Microsoft ditches employee ranking system to push collaborative efforts

Nov 13, 2013
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Microsoft ditches employee ranking system to push collaborative efforts

Microsoft has reportedly made a significant change to its internal operations that won't affect customers, but will affect employees. Microsoft has been using a controversial system for ranking its employees to encourage competition among workers. Microsoft used a stack-ranking system that it has now terminated.

The ending of the employee ranking system is said to be an effort by Steve Ballmer to create a collaborative environment within Microsoft as he heads off into retirement. The stack ranking system process had Microsoft's business unit management team reviewing the performance of all employees and ranking workers as top performers, average, or poorly performing.

The controversy in the system came because some of the employees in a group needed to be given poor reviews to go along with the ranking method. Some have seen this stack ranking process as the most destructive process in use at Microsoft. Word that the stack ranking system is being terminated came in the form of an internal memo leaked from inside Microsoft penned by Microsoft HR chief Lisa Brummel.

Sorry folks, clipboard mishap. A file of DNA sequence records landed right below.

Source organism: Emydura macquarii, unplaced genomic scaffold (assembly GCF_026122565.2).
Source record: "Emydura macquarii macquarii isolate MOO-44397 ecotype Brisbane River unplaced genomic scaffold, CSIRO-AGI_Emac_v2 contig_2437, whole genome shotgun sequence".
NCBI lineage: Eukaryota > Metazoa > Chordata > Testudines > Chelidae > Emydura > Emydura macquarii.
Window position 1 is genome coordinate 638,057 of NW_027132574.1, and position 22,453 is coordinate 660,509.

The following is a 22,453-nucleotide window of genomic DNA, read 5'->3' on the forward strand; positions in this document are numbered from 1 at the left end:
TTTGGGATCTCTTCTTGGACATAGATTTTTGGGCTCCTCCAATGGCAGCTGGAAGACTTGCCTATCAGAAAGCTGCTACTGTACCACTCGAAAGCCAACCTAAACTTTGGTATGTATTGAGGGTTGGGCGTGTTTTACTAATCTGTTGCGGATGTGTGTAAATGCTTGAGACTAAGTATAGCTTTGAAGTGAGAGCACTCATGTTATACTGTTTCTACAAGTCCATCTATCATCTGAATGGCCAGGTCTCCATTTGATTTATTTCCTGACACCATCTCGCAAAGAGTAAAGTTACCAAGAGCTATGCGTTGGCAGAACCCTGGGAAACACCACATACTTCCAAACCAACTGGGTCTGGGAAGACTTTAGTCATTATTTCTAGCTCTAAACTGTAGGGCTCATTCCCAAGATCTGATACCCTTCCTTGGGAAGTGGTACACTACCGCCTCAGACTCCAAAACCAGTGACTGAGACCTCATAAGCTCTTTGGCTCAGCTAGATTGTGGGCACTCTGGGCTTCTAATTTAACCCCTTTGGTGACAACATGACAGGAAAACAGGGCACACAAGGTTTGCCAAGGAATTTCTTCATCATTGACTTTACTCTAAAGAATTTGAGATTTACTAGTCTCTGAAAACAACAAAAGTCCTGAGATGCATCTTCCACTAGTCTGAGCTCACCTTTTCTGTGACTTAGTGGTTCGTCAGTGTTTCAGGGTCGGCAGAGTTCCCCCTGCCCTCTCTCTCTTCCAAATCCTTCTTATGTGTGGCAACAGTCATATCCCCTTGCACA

Brummel wrote in the memo:

This is a fundamentally new approach to performance and development designed to promote new levels of teamwork and agility for breakthrough business impact.

Managers within Microsoft will now be able to allocate rewards to teams and individuals as they see fit rather than having to work within the stack ranking process. Brummel said that with "no more curve" the "generous" rewards program Microsoft has in place can be flexibly allocated by managers as long as they stay within the compensation budget. Brummel also notes that she will share more detail at Microsoft's Town Hall meeting and the transition away from employee ranking is beginning starting today.

SOURCE: TheVerge


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